Little may have been known about William Cropper but his competitor Daniel Doyle was notorious. Depending on whom you believe Doyle was a Scottish football superstar, a mercenary, a hero, a killer. He had a mind ‘like a weather vane’ that was likely to go off any direction at any time but as a footballer he was unquestionably brilliant.
Doyle had been acquired by the Grimsby Town chairman on one of his ‘fishing expeditions’ north of the border. According to Bob Lincoln, former Grimsby player and director, in his book Reminiscences of Grimsby Town Football Club, Scottish players were described as ‘salmon’. The chairman knew he had landed himself a big fish in Doyle.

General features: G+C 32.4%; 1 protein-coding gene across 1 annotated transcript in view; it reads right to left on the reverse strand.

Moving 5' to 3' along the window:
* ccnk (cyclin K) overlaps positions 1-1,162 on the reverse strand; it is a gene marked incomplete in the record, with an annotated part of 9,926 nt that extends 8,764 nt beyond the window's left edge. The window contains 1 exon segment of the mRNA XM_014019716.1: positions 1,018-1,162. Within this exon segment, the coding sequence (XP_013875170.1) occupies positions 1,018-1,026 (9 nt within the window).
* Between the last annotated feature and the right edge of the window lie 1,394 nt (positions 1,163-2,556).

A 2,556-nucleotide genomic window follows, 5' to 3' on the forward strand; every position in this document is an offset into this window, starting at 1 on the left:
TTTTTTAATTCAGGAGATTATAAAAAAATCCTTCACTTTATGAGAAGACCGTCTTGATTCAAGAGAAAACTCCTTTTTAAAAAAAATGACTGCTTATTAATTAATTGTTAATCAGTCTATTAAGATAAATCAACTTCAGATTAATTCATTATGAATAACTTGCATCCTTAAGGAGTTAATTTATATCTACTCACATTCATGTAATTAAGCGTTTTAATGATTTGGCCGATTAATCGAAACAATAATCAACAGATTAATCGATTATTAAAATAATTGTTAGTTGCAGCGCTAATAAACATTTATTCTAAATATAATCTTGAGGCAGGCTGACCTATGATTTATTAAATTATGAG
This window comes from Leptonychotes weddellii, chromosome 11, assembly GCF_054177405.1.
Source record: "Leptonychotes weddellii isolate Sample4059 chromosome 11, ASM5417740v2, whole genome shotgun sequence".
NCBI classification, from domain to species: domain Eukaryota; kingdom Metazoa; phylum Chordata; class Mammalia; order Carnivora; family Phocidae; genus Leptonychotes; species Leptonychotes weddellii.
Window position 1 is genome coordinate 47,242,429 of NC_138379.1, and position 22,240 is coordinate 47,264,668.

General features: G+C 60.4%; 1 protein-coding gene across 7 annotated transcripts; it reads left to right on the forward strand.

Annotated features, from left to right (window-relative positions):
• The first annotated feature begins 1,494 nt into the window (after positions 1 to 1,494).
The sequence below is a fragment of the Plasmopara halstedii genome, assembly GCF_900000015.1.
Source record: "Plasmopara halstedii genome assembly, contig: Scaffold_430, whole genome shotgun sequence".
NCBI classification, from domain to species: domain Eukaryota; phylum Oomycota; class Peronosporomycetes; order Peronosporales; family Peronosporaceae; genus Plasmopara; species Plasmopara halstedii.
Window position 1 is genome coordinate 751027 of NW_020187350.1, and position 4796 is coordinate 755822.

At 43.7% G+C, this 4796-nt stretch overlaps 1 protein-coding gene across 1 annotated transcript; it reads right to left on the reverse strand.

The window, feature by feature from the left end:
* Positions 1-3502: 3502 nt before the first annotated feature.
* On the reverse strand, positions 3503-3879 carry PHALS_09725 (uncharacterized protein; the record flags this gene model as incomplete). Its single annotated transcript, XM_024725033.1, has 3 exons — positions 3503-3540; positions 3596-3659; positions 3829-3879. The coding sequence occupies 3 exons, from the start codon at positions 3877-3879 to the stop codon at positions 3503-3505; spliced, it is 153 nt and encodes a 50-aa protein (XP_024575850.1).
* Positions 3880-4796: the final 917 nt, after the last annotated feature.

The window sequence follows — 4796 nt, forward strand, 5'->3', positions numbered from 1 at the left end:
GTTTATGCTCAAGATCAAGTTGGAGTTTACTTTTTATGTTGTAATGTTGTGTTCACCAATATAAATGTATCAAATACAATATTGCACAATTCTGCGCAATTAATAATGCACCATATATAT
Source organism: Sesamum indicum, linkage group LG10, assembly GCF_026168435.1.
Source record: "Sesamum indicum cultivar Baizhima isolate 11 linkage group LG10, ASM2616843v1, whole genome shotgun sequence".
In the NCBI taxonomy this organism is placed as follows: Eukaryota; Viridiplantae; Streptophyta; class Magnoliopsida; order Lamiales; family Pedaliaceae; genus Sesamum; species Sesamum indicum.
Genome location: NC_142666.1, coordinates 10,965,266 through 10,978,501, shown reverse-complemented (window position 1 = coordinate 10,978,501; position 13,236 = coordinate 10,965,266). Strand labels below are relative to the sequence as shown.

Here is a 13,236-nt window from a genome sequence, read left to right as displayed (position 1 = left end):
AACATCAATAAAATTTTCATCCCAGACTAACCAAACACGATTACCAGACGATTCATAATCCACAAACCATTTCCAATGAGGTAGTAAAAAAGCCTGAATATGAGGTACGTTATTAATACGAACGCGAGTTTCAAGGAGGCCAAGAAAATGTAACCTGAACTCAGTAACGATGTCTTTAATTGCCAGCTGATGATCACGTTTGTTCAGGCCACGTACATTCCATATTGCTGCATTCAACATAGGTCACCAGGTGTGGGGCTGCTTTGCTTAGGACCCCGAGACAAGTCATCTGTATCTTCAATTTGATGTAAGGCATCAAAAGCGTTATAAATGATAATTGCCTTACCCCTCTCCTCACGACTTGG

It was in his later career that Dan Doyle’s bad boy reputation would be forever etched in Scottish football history. He made excessive demands and threats whenever renegotiating his contract. Doyle knew that if his threats weren’t met his talent would be snapped up elsewhere.
Doyle’s former club Everton sued him after he broke his contract. Doyle asked for his wages to be paid up front for the season, where he would then take a minimal amount as weekly wages. Everton agreed to this and paid him a total of £111. Doyle was contracted to play from May 1891 to April 1893. Doyle terminated his contract on 8th August 1891 to begin a contract with Celtic. Although Celtic were still an amateur club at the time they offered Doyle more incentives to return including a pub where he could be landlord. Doyle accepted Celtic’s terms and terminated his contract with Everton.